When should you use lethal force?

Internal security

Thomas Görgen, Prof. Dr.

Professor at the German Police University (Münster) in the field of criminology and crime prevention; Main focus of work and research, among others in the areas of demographic change and crime, phenomena of violence in the immediate vicinity, crime and violence prevention, serious violent crime, extremism / radicalization.

Daniela Hunold, Dr.

Guest lecturer in the field of criminology and interdisciplinary crime prevention at the German Police University. Her research focus is on the police in the immigration society, space-oriented criminology and space sociology. She is currently head of the DFG-funded project »The construction of spaces in the context of security - spatial knowledge for the police«.

Violence by the police has long been a public focus. Most recently, however, violence against police officers has become an issue in the public, media and politics.

When are police officers allowed to use force? And how badly are they themselves affected by violence? Both perspectives can be clearly distinguished, but are also linked to one another. (& copy picture-alliance, Eventpress / Eventpress Porikys)

Police, violence and human rights

Under the auspices of protecting citizens from the use of police force, the relationship between police, violence and human rights has long been discussed. As a rule - at least in systems that can be described as being based on the rule of law - the focus is not on the mere fact that the police also use coercive measures and violence in the performance of their work (e.g. to arrest a suspect); Rather, it is about illuminating the question of the illegitimate and, in terms of intensity, inappropriate use of force, through which those affected can violate their fundamental rights.

As the main bearer of the state monopoly on the use of force, the police have a specific relationship to violence. In certain situations she can and must use so-called immediate coercion. This can be done through physical violence, aids (such as handcuffs) or weapons. The requirement of direct coercion can arise both in criminal prosecution and in order to avert an imminent danger. The use of force encroaches on the fundamental rights of the persons concerned, in particular the right to physical integrity and the freedom of the person. The legitimate application of direct coercion requires a legal basis, which in Germany is primarily laid down in the police laws of the federal states. Coercion may therefore only be used if there are no milder alternatives, and its application is always subject to the principle of proportionality. Human rights issues are primarily raised with a view to those cases of police use of force in which at least one of the characteristics mentioned is missing. Then there is talk of "excesses of violence" by the police or "police brutality".

In the past ten years, a further discussion on the subject of "police and violence" has intensified in Germany. This does not refer to (excessive) use of violence by police officers, but to experiences of violence that they themselves experience on duty.

In the following, both aspects will be examined in more detail - the endangerment of human and civil rights through violent police action on the one hand and the threat to law enforcement officers from violent attacks on the other.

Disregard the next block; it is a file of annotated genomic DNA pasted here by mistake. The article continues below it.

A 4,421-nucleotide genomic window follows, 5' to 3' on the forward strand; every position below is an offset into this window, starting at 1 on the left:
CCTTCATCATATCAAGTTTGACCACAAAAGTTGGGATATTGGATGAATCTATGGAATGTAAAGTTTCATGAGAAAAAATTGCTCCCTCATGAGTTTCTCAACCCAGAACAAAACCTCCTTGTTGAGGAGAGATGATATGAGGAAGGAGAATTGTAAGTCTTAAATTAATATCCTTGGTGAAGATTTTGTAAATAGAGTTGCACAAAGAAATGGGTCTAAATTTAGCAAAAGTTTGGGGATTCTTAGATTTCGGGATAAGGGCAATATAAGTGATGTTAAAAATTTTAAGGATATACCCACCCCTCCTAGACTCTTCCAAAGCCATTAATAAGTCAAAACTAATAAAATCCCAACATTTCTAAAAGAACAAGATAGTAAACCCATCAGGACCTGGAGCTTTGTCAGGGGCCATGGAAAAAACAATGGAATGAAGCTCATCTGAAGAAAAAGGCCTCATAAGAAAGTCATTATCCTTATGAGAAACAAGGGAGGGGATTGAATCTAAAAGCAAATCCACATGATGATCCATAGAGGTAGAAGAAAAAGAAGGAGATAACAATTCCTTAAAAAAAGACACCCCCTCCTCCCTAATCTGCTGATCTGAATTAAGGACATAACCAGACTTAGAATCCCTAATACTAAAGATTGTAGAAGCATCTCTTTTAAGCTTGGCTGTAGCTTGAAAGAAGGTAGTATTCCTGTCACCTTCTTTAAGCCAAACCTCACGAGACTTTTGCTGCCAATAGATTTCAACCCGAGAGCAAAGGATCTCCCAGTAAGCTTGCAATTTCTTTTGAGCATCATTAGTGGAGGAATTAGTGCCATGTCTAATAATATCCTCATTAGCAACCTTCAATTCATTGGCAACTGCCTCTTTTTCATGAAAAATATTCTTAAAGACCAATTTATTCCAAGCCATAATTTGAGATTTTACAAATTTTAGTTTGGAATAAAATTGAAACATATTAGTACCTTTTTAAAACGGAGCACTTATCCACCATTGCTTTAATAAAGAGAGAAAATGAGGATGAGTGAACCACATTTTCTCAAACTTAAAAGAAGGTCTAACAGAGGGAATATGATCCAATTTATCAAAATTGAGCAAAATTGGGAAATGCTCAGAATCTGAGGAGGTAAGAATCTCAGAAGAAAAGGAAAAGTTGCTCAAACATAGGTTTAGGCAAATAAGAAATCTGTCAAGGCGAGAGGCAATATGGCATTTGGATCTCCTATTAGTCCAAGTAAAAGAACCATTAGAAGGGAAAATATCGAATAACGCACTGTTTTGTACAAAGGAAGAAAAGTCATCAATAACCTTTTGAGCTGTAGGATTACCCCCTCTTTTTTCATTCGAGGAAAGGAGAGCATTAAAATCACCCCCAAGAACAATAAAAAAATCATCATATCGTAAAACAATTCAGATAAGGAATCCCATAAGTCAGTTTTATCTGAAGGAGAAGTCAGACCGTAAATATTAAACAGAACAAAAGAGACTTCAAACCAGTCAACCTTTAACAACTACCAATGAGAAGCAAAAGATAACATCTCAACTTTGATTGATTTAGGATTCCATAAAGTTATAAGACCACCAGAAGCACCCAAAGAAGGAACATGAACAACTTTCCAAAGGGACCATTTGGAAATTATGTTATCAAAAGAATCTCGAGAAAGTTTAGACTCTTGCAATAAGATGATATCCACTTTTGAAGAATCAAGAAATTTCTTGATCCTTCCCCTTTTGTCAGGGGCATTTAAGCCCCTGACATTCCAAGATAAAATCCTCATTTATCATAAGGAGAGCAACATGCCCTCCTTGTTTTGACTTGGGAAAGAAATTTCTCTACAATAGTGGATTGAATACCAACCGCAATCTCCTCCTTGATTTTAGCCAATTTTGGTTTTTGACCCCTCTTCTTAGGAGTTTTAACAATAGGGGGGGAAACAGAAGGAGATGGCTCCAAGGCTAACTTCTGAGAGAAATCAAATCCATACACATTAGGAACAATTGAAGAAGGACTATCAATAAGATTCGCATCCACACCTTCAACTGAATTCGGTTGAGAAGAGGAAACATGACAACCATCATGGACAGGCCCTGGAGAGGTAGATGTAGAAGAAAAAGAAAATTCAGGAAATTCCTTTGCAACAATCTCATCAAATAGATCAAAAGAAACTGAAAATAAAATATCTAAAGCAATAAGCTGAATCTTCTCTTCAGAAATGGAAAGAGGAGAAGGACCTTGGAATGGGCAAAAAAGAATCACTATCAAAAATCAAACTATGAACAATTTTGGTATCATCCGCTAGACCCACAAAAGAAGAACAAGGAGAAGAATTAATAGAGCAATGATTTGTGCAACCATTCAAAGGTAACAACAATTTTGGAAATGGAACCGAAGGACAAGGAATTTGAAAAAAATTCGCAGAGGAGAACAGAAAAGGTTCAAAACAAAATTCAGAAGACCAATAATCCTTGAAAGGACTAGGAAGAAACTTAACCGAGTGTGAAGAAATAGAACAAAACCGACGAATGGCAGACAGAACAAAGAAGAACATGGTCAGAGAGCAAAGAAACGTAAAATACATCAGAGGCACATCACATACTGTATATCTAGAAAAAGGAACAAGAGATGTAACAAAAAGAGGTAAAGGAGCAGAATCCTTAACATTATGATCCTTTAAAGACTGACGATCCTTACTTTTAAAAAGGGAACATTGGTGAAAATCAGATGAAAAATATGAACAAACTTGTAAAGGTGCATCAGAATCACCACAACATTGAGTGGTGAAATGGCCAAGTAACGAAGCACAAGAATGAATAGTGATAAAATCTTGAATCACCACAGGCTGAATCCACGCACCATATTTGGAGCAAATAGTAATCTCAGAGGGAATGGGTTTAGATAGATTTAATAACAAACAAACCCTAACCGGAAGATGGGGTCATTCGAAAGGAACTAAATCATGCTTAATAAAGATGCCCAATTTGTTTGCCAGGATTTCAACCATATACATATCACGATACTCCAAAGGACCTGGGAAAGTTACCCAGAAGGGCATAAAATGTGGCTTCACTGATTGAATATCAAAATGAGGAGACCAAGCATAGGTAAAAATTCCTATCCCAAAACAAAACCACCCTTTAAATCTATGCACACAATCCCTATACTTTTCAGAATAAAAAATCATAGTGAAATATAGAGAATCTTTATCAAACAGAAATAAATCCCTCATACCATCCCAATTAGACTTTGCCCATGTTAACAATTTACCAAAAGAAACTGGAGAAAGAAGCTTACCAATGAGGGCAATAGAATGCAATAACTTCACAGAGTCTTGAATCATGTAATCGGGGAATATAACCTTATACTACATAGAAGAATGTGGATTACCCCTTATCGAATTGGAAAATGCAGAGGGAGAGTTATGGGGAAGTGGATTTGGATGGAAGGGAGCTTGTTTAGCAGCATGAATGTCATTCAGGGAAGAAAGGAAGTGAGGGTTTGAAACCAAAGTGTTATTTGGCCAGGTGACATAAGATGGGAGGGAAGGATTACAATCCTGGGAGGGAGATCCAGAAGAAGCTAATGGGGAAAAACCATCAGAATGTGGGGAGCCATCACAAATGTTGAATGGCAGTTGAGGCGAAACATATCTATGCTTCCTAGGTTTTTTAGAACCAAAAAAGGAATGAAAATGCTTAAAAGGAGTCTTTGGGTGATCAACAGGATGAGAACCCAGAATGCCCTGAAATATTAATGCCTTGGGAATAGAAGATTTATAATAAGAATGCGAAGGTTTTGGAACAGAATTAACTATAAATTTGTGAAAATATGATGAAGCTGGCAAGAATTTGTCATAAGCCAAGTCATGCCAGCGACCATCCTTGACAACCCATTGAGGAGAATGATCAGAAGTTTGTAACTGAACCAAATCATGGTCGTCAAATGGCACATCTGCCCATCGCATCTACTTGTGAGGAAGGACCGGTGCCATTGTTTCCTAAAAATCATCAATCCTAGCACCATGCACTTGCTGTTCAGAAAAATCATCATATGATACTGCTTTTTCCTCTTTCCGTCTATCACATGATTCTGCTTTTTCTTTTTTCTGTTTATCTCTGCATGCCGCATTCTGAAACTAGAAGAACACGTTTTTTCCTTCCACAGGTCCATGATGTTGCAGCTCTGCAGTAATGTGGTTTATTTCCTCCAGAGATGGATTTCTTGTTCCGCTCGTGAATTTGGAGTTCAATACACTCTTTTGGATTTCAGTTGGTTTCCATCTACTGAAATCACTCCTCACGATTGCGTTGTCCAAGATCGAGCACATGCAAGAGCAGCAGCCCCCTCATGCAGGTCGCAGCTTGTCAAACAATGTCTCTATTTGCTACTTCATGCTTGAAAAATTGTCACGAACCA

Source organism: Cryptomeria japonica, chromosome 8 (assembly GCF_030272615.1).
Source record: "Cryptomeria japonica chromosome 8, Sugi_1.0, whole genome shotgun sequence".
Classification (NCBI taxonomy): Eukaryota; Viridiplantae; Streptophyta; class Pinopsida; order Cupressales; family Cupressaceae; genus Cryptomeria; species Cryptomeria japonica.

Police exercise of illegitimate violence

Violence by the police have long been in the public eye insofar as they are perceived as illegitimate or disproportionate. This is to be distinguished from those acts of violence that are considered lawful within the meaning of the legal powers of police coercion. In everyday practice, however, these two forms of police violence cannot always be clearly distinguished from one another. The need to critically question the use of compulsory police acts arises from the fact that the violence exercised via police organizations is neither handled transparently by the organization itself for outsiders nor do external and independent control bodies exist, as is the case in other countries such as the USA is already the case.

While individual cases of inappropriate and excessive violence on the part of the police are a recurring theme in the public debate [1], reliable knowledge about the forms and spread of illegitimate violence by law enforcement officers are few and far between in this country. Official statistics such as those published annually since 1953 by the Federal Criminal Police Office (BKA) only offer limited statistics Police crime statistics (PKS) [2] an approach to the topic. In the PKS, a total of 1,500 cases of bodily harm in the office according to Section 340 StGB are registered for the 2019 reporting year. The statistics show that the number of physical injuries by police officers has remained largely constant after a decline in recent years.

However, it is Police crime statistics With regard to the information on the offenses of bodily harm committed by police officers in the office, this category also includes all other public officials such as employees of the fire brigade. Furthermore, the PKS is a suspect statistics, which means that cases are recorded in which the outcome of the criminal proceedings is still open and thus guilt or innocence has not yet been proven. Ultimately, no reliable statements can be made on the basis of the PKS about the actual extent of excessive police violence, since the cases that become known through reports from those affected or third parties are recorded, but not all cases are prosecuted because the burden of proof is too low, for example. It can be assumed, however, that the willingness of third parties to report the police is rather low, among other things due to the poor chances of success for corresponding criminal complaints. [3] After all, there are seldom advertisements among colleagues because they hardly receive any support for them in their own ranks. [4]